AN ACCESSIBLE MODEL TO ADDRESS COMMON MENTAL HEALTH ISSUES
Your complete source on everything CETA! Our goal is to make all materials on a programme easily accessible in one place. If you are aware of additional resources, please contact us.
The Common Elements Treatment Approach (CETA) is designed to treat depression, anxiety, harmful substance use, trauma, and stress-related disorders. CETA is highly accessible, including for low-resource settings, as it can be provided by trained and supervised lay providers, such as community health workers. CETA has been proven to reduce common mental health issues—including trauma, depression, and anxiety—and to reduce harmful substance use and intimate partner violence.
CETA combines treatments for a range of mental health issues into a single model. Core elements of CETA include:
- Engagement and education
- Cognitive coping/thinking differently
- Behavioural activation
- Confronting fears and memories of trauma
- Safety assessment and planning
- Harmful substance use intervention
- Anxiety management
Providers receive 10 days of CETA training through practice groups run by local supervisors, close supervision while providing CETA to their first client, and ongoing weekly supervision throughout CETA provision. CETA is uniquely flexible. If a provider needs additional time to complete the goals of an element or to ensure a client can use a skill independently—or if a client presents with different symptoms that require a new or different element—the flow of provision can be adjusted. The CETA supervision structure includes procedures designed to support CETA adherence and competency in providers’ delivery of the elements.
A randomised controlled trial of CETA in Zambia demonstrated the effectiveness of this approach to reduce and prevent physical and sexual violence against women. This trial also demonstrated that CETA reduced harmful alcohol use by men and women, as well as addressed other mental health issues. Mechanisms underlying these changes included the use of de-escalation strategies (i.e., ‘walking away’ and ‘staying quiet’ to stay safe), reductions in male and/or female alcohol use, and increases in intra-couple trust and understanding that facilitated better communication.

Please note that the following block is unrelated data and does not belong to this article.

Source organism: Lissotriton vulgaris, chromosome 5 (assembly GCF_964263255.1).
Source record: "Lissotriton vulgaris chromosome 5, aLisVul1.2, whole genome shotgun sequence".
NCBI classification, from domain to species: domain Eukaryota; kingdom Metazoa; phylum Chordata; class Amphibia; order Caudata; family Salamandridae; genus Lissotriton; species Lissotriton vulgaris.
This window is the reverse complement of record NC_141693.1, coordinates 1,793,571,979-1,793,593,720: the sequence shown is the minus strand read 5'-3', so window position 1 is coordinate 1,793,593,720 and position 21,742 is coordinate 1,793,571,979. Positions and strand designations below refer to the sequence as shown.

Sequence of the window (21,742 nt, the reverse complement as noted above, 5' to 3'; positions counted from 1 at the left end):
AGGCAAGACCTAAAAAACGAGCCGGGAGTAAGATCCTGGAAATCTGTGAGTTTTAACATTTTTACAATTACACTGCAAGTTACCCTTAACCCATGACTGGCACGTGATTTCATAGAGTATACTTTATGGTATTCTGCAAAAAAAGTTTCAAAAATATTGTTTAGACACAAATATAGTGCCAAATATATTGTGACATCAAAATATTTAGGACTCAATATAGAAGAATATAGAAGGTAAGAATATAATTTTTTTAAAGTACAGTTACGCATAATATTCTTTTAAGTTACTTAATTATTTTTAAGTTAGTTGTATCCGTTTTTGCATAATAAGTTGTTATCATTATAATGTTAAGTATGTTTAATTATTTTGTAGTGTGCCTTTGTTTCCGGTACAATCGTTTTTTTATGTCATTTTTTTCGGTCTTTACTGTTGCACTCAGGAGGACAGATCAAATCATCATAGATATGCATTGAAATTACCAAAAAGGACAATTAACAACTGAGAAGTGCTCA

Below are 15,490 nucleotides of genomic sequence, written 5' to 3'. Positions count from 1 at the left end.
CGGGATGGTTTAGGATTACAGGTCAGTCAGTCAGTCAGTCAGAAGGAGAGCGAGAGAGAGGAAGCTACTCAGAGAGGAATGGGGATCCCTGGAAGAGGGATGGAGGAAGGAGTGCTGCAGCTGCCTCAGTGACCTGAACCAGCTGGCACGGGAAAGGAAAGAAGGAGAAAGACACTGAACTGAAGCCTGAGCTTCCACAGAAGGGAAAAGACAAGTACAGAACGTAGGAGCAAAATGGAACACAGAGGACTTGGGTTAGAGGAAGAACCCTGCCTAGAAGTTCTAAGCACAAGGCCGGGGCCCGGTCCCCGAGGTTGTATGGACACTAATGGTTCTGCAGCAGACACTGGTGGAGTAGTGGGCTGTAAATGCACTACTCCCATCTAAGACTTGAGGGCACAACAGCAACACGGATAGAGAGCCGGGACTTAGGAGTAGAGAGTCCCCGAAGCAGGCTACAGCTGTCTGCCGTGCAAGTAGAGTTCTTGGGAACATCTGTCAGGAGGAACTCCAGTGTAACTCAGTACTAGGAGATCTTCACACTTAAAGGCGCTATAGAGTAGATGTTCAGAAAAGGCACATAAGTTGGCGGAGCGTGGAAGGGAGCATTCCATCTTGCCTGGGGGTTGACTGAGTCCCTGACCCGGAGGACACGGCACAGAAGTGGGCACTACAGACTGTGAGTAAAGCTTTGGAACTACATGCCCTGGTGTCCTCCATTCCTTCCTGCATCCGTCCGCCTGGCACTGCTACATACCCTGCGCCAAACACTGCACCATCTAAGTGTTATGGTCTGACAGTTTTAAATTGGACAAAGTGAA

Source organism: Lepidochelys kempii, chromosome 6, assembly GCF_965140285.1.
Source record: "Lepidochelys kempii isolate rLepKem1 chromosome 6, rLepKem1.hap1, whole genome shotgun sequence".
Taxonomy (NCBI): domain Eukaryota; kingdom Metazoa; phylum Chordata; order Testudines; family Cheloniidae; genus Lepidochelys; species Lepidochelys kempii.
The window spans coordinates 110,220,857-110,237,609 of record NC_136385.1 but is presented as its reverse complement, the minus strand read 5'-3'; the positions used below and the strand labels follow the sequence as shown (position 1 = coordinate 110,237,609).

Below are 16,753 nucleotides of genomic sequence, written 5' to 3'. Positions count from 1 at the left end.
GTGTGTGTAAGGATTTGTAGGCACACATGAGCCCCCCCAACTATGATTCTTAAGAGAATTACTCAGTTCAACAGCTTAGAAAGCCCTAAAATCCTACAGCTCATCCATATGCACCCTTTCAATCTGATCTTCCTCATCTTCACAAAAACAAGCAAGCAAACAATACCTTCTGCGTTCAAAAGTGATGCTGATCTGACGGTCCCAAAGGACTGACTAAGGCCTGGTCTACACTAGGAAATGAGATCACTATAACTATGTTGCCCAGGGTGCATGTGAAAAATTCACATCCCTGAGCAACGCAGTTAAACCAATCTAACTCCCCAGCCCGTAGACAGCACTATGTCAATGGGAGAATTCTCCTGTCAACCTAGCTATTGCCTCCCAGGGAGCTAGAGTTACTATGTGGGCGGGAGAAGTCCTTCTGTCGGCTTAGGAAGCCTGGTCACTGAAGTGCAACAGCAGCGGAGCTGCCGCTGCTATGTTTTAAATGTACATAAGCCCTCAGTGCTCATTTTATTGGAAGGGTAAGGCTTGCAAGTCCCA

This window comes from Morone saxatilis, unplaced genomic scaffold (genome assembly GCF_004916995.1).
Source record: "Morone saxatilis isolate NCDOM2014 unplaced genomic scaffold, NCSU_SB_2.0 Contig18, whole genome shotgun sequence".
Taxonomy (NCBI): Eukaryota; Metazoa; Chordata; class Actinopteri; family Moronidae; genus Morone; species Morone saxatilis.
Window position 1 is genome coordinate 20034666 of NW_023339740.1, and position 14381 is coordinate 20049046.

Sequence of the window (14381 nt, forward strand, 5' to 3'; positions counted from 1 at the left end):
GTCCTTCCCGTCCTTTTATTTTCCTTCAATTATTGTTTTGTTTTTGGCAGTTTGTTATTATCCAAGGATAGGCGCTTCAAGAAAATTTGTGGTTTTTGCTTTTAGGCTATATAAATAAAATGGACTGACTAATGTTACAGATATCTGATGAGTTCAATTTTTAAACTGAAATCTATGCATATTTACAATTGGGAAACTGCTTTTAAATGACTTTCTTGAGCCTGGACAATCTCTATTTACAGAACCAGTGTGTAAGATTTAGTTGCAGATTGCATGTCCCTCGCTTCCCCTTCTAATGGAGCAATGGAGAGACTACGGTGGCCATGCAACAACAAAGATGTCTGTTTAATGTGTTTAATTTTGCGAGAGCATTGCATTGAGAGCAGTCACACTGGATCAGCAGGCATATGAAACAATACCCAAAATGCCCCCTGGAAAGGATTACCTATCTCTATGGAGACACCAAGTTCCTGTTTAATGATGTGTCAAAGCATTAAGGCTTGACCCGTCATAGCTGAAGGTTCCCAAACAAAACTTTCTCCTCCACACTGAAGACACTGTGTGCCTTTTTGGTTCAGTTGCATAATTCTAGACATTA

CETA was designed and has been evaluated by the Applied Mental Health Research Group at the Johns Hopkins Bloomberg School of Public Health. If you want to adapt the programme, we strongly recommend that you contact them first.
- CETA has demonstrated that integrated treatment models can be effective with families impacted by violence, harmful alcohol use, and mental health issues common in low-resource countries.
- It is feasible to train local community members to deliver CETA, allowing for broad adoption and scalability.
- CETA’s modular, community-based approach addresses several mental health issues at the same time, enabling scale-up and sustainability in low- and middle-income countries.
- Addressing violence and harmful alcohol use together likely results in a positive social and economic ripple effect across the community.
“BEFORE I STARTED THE PROGRAM, I USED TO THINK I’M THE ONLY HEAD OF THE HOUSE. EVERYTHING- JUST DICTATE- THIS AND THIS, THIS AND THIS. BUT THIS TIME, WE DO SIT TOGETHER, PLAN/CONSULT ONE ANOTHER. SEE THE WAY FORWARD TOGETHER – NOT JUST A ONE-PARTY THING.”
MALE PARTICIPANT AFTER RECEIVING CETA PROGRAMME